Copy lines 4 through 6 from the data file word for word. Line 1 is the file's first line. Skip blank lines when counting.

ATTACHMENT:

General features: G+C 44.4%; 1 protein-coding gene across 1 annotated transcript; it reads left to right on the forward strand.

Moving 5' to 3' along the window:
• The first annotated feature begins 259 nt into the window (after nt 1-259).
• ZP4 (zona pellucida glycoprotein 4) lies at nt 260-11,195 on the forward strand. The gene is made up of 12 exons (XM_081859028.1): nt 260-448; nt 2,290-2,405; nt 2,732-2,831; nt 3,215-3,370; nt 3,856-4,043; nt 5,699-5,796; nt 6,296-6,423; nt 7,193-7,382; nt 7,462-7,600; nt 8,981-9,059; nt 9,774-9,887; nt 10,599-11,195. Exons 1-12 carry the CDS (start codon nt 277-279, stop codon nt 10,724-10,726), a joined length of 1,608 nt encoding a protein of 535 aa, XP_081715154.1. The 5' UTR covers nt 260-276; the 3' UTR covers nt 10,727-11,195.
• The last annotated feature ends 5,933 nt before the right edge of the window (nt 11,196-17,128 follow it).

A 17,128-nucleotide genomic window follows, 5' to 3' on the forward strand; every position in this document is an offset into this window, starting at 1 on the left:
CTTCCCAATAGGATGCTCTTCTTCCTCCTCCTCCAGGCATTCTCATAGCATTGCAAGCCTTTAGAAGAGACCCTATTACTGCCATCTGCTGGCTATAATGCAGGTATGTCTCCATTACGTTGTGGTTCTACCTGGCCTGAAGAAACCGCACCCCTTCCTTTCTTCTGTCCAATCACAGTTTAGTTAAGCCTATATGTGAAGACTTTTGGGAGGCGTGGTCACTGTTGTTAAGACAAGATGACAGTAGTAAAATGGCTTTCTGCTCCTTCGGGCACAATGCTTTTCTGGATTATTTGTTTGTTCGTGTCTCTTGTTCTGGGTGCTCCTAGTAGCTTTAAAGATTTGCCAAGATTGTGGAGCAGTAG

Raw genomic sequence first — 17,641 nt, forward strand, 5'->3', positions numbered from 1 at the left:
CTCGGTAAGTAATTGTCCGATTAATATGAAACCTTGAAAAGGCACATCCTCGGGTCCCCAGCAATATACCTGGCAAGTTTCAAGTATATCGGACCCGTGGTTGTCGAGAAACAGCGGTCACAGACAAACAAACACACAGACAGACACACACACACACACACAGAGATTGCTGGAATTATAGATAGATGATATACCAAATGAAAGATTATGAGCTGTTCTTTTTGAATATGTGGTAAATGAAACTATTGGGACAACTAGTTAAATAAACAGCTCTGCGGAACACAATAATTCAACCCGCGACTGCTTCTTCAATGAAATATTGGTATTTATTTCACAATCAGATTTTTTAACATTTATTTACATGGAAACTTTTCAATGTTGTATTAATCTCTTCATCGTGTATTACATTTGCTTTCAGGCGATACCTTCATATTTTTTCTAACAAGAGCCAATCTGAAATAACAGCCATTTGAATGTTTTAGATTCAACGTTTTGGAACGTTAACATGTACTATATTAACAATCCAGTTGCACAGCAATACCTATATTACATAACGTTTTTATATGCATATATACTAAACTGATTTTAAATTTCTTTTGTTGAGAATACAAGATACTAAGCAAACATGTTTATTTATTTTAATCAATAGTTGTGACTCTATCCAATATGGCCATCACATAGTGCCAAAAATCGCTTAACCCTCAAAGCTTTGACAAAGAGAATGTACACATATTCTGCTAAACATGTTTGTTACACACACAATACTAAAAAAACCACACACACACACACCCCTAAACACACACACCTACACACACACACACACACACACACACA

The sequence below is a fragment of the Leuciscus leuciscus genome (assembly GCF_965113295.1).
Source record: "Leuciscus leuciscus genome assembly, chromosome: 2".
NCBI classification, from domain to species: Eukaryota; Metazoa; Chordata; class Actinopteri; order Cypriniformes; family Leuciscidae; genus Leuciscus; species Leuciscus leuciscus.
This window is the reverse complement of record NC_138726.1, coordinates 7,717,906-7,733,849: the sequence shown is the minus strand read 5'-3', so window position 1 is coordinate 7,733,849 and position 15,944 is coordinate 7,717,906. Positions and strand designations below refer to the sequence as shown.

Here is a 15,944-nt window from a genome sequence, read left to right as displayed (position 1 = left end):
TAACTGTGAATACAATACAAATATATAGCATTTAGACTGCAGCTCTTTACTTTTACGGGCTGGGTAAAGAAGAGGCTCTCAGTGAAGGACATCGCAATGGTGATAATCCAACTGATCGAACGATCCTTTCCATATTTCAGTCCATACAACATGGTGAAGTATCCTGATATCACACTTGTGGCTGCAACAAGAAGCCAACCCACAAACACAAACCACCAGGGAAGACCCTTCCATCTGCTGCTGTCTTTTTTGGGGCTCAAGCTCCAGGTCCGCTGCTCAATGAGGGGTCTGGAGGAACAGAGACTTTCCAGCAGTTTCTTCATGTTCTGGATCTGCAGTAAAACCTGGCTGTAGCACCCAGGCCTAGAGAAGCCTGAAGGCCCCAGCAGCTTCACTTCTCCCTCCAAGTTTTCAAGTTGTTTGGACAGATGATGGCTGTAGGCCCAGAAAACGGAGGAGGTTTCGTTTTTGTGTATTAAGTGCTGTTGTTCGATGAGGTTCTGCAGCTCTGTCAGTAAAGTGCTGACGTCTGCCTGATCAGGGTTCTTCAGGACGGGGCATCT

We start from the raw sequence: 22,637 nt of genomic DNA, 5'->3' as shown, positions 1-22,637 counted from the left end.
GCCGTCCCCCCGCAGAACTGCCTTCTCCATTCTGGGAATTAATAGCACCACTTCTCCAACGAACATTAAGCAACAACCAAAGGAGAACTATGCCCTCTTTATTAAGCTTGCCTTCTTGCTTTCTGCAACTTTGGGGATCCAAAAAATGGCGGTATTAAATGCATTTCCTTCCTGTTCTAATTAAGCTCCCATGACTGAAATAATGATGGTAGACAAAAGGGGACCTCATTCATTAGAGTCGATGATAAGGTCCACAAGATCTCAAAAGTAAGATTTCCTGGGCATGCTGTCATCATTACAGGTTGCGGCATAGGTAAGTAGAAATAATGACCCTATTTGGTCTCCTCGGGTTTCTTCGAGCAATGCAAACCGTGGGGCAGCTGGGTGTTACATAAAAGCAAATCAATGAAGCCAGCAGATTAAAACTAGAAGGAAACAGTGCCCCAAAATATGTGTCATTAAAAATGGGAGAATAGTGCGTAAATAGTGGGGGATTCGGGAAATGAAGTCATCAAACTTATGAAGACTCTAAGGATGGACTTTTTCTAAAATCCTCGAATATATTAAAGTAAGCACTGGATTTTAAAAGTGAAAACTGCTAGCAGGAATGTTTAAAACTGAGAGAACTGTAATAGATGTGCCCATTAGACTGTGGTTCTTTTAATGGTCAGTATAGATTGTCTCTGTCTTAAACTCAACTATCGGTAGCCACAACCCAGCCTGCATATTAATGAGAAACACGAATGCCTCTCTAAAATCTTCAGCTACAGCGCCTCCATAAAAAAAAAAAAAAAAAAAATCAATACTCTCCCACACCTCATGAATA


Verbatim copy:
• ZP4 (zona pellucida glycoprotein 4) lies at nt 260-11,195 on the forward strand. The gene is made up of 12 exons (XM_081859028.1): nt 260-448; nt 2,290-2,405; nt 2,732-2,831; nt 3,215-3,370; nt 3,856-4,043; nt 5,699-5,796; nt 6,296-6,423; nt 7,193-7,382; nt 7,462-7,600; nt 8,981-9,059; nt 9,774-9,887; nt 10,599-11,195. Exons 1-12 carry the CDS (start codon nt 277-279, stop codon nt 10,724-10,726), a joined length of 1,608 nt encoding a protein of 535 aa, XP_081715154.1. The 5' UTR covers nt 260-276; the 3' UTR covers nt 10,727-11,195.
• The last annotated feature ends 5,933 nt before the right edge of the window (nt 11,196-17,128 follow it).

A 17,128-nucleotide genomic window follows, 5' to 3' on the forward strand; every position in this document is an offset into this window, starting at 1 on the left: